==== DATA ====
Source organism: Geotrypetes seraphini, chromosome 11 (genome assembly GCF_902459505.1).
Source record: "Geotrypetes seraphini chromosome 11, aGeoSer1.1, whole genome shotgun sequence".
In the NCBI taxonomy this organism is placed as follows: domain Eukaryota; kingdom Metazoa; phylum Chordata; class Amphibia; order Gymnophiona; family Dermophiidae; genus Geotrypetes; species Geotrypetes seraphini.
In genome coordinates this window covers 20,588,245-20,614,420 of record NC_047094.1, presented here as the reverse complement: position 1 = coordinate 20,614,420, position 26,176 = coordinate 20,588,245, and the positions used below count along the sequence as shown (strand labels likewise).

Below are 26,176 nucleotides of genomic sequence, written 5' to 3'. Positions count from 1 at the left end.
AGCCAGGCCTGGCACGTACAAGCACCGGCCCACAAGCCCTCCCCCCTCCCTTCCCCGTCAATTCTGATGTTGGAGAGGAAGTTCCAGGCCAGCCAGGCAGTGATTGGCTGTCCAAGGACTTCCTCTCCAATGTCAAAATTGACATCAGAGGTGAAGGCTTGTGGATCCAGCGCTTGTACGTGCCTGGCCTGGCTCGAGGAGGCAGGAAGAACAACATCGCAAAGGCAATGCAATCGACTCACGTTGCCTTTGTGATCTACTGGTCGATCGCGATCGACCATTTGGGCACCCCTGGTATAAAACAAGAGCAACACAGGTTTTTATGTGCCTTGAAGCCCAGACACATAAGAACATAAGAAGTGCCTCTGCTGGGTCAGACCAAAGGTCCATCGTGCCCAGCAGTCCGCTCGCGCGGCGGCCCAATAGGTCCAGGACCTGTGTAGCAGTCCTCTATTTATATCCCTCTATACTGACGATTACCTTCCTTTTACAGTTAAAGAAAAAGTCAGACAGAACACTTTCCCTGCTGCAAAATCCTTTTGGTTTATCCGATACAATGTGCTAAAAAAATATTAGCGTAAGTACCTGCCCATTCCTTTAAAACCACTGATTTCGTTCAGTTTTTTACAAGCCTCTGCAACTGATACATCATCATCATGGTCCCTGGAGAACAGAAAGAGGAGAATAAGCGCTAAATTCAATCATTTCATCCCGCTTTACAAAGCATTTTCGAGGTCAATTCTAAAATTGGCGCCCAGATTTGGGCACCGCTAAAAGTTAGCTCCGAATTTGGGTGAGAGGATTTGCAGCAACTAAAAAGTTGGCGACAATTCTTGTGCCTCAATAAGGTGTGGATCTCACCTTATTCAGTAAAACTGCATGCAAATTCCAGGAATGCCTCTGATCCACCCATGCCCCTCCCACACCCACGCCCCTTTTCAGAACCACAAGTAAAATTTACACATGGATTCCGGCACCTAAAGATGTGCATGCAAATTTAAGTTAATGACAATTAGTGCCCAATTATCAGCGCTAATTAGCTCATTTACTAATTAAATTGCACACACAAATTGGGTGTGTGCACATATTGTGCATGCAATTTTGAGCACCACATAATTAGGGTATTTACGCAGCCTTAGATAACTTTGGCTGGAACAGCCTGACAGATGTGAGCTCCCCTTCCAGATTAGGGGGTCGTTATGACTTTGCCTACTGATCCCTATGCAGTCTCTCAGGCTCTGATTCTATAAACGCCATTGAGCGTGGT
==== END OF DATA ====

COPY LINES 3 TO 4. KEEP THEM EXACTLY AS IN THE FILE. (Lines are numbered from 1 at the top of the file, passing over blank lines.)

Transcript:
In the NCBI taxonomy this organism is placed as follows: domain Eukaryota; kingdom Metazoa; phylum Chordata; class Amphibia; order Gymnophiona; family Dermophiidae; genus Geotrypetes; species Geotrypetes seraphini.
In genome coordinates this window covers 20,588,245-20,614,420 of record NC_047094.1, presented here as the reverse complement: position 1 = coordinate 20,614,420, position 26,176 = coordinate 20,588,245, and the positions used below count along the sequence as shown (strand labels likewise).